3. #3
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    The headset was most likely set too lose and repeated impacts eventually dimpled the lower cup. It's a common headset issue. I would be surprised if you were able to get a satisfactory adjustment out of the headset with it in that condition, but if you can there's nothing dangerous about using the bike in that condition. Eventually, the headset will start ratcheting or will either be too loose or too tight not matter what you do due to the wear. At that point, you'll want to replace it. The contact surfaces won't fix themselves, though you'd make millions if you could figure out how to make that happen (cheaply).

  4. #4
    Ovdabak, OR DArthurBrown's Avatar
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    Quote Originally Posted by Bianchigirll View Post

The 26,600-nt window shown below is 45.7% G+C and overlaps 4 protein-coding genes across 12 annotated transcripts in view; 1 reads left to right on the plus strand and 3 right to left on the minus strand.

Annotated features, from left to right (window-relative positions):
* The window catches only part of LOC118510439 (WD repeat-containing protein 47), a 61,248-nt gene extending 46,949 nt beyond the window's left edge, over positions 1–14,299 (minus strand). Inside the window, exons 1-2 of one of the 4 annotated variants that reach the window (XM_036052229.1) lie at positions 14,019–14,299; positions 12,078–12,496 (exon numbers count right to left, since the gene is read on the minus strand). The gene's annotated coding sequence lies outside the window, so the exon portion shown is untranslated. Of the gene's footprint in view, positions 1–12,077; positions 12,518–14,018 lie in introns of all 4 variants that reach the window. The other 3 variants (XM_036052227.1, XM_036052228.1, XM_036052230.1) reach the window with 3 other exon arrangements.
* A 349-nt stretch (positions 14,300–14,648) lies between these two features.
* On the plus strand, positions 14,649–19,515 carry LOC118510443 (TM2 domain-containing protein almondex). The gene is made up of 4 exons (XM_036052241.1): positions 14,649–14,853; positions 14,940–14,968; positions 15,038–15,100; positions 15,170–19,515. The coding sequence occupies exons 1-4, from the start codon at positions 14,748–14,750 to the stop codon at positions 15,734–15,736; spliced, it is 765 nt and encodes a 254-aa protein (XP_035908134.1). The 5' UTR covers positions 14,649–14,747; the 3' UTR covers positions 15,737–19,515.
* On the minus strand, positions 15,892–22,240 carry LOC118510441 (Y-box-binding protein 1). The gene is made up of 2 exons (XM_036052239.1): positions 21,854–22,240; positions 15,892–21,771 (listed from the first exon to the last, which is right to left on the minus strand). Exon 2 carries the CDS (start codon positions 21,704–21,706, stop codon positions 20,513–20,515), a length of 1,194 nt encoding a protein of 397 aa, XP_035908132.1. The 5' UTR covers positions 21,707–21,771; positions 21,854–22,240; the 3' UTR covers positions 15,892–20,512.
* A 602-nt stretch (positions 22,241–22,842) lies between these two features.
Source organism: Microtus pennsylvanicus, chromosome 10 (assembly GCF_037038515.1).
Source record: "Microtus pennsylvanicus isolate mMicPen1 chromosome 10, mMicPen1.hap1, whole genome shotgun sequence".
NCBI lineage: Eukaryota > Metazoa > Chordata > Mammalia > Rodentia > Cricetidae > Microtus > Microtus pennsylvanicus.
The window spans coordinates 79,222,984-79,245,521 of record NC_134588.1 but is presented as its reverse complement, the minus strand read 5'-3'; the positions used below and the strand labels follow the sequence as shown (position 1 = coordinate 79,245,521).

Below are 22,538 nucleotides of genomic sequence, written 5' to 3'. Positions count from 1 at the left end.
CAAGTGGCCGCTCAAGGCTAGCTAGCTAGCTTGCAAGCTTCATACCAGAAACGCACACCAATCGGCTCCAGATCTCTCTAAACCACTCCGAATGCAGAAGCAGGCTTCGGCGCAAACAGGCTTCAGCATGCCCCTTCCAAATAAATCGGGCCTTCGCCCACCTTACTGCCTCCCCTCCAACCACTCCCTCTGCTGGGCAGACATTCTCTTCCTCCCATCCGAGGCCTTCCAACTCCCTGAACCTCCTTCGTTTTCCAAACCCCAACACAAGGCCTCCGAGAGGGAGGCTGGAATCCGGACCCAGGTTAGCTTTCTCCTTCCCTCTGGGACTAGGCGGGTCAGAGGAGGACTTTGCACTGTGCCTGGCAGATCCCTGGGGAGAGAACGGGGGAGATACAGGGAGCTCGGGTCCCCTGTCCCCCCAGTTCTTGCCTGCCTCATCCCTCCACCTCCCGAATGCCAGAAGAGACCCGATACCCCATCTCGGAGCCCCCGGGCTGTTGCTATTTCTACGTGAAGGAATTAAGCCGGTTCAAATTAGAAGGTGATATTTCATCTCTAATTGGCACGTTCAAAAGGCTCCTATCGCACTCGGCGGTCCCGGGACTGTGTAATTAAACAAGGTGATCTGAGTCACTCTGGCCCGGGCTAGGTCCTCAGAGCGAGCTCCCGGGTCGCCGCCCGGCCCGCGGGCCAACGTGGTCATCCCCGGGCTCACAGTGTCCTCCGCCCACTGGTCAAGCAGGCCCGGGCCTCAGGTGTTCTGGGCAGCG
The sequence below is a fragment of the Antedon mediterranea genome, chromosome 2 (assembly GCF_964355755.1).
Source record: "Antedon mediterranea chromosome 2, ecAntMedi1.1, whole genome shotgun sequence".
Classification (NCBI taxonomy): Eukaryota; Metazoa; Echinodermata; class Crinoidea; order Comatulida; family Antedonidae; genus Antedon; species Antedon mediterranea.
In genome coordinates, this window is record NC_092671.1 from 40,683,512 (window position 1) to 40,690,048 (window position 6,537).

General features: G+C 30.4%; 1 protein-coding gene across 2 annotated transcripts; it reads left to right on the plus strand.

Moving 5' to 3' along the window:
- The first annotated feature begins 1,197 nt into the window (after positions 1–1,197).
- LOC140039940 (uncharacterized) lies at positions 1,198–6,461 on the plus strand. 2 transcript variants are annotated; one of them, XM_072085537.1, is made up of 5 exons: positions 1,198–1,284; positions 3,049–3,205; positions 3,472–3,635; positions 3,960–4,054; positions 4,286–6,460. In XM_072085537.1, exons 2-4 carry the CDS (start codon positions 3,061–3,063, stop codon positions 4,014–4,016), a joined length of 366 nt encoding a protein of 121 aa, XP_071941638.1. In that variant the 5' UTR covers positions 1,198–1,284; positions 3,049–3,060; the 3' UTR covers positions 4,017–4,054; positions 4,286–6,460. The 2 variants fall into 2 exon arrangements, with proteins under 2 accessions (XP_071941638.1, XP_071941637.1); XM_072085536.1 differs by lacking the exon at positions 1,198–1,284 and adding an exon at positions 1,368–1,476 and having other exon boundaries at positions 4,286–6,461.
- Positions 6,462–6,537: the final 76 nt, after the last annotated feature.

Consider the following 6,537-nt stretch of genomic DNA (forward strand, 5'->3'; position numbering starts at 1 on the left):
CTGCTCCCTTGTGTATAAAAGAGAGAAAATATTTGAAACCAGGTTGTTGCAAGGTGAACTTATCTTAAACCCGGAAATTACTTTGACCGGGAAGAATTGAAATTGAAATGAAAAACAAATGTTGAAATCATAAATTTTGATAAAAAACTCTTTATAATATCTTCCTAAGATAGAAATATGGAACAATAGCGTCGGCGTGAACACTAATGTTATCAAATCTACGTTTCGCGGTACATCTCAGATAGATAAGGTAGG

over tightening is a cause of this...
    Quote Originally Posted by joejack951
    The headset was most likely set too lose and repeated impacts eventually dimpled the lower cup...
    Either one can cause it. It also happens when the headset is adjusted correctly. The repeated impacts with the bearings sitting in the same places when the wheel is facing forward over time causes the dimples. To my knowledge, it's unavoidable over enough miles. In my experience, it is better to just ever-so-slightly overtighten it if you have to choose, because riding around on a loose headset can ovalize the headtube--a problem that is a pain in the tail to work around. Overtightening just slightly may damage the headset over a few years, but that's all it will do.

    Changing the bearing cartridge for lose ball bearings is the cheapest solution as biachigirll suggested. But many bike shops can swap out headsets for a reasonable price. It is by no means a major repair, just one that needs a special tool and know-how.

  5. #5